kaigou: please hold. all muses are busy, but your inspiration is important to us. (3 all muses are busy)
[personal profile] kaigou
Like askerian, who bestowed this gem of wisdom upon me this evening:
English cheats because it comes in little chopped-up bits that you can reassemble just about any possible way (and some that really shouldn't be but why not.) English is flexible and comes with interchangeable pieces, like someone wearing belts around their thigh, sunglasses as a hairband, and colored socks on their hands as funny gloves because it's fashionable and even if it doesn't catch on it's fun right now and so long as people know what it's saying then it's all good. French is a dowager countess with petticoats and a corset, and god forgive you if you dress her up wrong, because she won't.

I swear, I'm gonna frame that paragraph.

And for the other bit of trivia this even, from [personal profile] hl, about what I thought was a typo... but wasn't. Instead, it's a very cool adaptation of the language:
[Invitad@ is] to get around to referring to the person as male or female. In Spanish male is neutral, except it doesn't work so well (mostly like in English -- except that in Spanish you've to refer to gender in a lot of places), so in some net places, specially if the writing isn't formal, the '@' is used to get around that. It's because the male ending of the phrase would require an 'o', and the female one an 'a', and the '@' looks like an 'o' with an 'a' inside. It's like writing invitado/a except slightly prettier and slightly shorter...

I love what humans do with language.

And another one, this time from German:
The AutorInnen / AutorIn is a shorthand for saying Autoren and Autorinnen [male author and female author]. The capital i in the middle means that it is supposed to stand for both forms. It *looks* like a generic femininum with the i (which usually you can recognize the femals version of the word by) capitalized, but is specifically meant to include males, too. It's just a stylistic form that not everyone is fond of (it's a bit leftist/feminist. also, possibly "out"). But I think for the purpose of keeping the lines as short as possible it would be preferrable to always saying "Male and Female Authors".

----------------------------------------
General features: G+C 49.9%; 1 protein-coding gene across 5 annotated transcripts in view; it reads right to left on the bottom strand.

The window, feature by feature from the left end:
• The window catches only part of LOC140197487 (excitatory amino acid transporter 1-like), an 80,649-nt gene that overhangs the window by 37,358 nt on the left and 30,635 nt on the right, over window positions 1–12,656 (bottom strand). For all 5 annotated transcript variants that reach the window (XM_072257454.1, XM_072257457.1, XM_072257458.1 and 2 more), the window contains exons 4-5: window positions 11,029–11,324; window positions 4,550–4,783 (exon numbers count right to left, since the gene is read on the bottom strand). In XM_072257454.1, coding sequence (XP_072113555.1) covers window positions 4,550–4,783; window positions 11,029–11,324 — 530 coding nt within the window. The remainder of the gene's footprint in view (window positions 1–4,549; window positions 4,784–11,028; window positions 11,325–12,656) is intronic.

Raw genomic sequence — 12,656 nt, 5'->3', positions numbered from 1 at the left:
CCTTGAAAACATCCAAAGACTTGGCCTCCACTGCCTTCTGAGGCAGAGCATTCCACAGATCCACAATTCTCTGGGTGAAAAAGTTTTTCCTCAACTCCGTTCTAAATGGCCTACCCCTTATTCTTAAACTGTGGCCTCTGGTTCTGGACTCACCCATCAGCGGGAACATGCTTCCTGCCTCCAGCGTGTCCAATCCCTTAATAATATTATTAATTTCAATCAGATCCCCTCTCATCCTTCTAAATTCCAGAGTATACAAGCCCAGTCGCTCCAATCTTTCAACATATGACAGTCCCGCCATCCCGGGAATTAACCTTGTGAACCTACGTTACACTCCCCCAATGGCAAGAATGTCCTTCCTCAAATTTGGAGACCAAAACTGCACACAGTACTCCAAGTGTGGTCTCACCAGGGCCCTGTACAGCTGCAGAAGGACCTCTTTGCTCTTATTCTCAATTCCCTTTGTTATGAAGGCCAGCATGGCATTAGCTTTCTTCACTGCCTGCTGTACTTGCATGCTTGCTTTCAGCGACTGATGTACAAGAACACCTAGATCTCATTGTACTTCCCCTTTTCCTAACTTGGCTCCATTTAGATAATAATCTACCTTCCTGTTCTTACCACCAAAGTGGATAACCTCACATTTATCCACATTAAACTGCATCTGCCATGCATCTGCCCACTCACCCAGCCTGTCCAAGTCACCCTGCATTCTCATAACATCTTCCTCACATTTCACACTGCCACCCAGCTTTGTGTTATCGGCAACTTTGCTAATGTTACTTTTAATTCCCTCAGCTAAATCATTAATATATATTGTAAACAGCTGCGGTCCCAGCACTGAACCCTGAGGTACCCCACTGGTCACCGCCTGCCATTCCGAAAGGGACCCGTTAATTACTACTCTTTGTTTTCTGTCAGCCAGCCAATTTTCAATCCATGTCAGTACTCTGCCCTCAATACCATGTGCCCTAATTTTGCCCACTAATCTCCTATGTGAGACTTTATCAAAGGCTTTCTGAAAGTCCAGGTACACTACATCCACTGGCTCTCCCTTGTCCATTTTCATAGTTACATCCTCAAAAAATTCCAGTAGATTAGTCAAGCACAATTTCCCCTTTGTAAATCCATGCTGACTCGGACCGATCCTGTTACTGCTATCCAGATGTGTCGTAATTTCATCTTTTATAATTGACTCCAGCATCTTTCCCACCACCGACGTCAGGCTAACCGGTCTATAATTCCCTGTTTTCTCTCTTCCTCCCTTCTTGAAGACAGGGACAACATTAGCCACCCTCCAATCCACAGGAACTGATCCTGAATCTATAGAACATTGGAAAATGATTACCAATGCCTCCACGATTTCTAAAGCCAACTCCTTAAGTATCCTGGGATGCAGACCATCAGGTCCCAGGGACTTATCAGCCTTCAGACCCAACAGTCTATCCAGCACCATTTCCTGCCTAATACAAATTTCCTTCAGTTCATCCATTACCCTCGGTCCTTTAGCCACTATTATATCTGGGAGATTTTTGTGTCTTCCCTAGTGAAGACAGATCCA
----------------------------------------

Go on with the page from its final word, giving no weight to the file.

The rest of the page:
One of the most fascinating aspects of language, especially in gendered languages, is how people have figured out ways to adapt those gendered forms into a world where we're starting to incorporate -- explicitly incorporate, that is -- both men and women. Just like the old English argument over whether "him" and "he" really is inclusive for "her" and "she", or how saying "the world of man" is supposed to automatically include women, even if the message becomes that only men are worth mentioning and women are an afterthought... the ways we take language and poke here and pull there to make it start changing to reflect new priorities, sheesh, I could go on about man's human linguistic inventiveness all day.

Date: 13 Feb 2011 04:34 am (UTC)
nagasvoice: lj default (Default)
From: [personal profile] nagasvoice
That wonderful description of English resembles Western dress as interpreted on Asian ball-jointed dolls created in China to specifications from Korean companies, whose sculptors and artists were taught in older Japanese company workshops.
Let's just say belts on your thighs and funny gloves are *exactly* how tees and tanks and jeans are getting interpreted in Japanese Harajuku-style for these dolls. It's pretty amusing. It's even more awesome when you are having conversations about these items with folks from Poland and Russia who have adapted them in their own very cool ways. There are days I lurve the interwaebz.
Edited Date: 13 Feb 2011 07:16 am (UTC)

Date: 13 Feb 2011 09:17 am (UTC)
whatistigerbalm: alan by redsch ftmfw (Default)
From: [personal profile] whatistigerbalm
Interesting! That is not at all how I feel about English.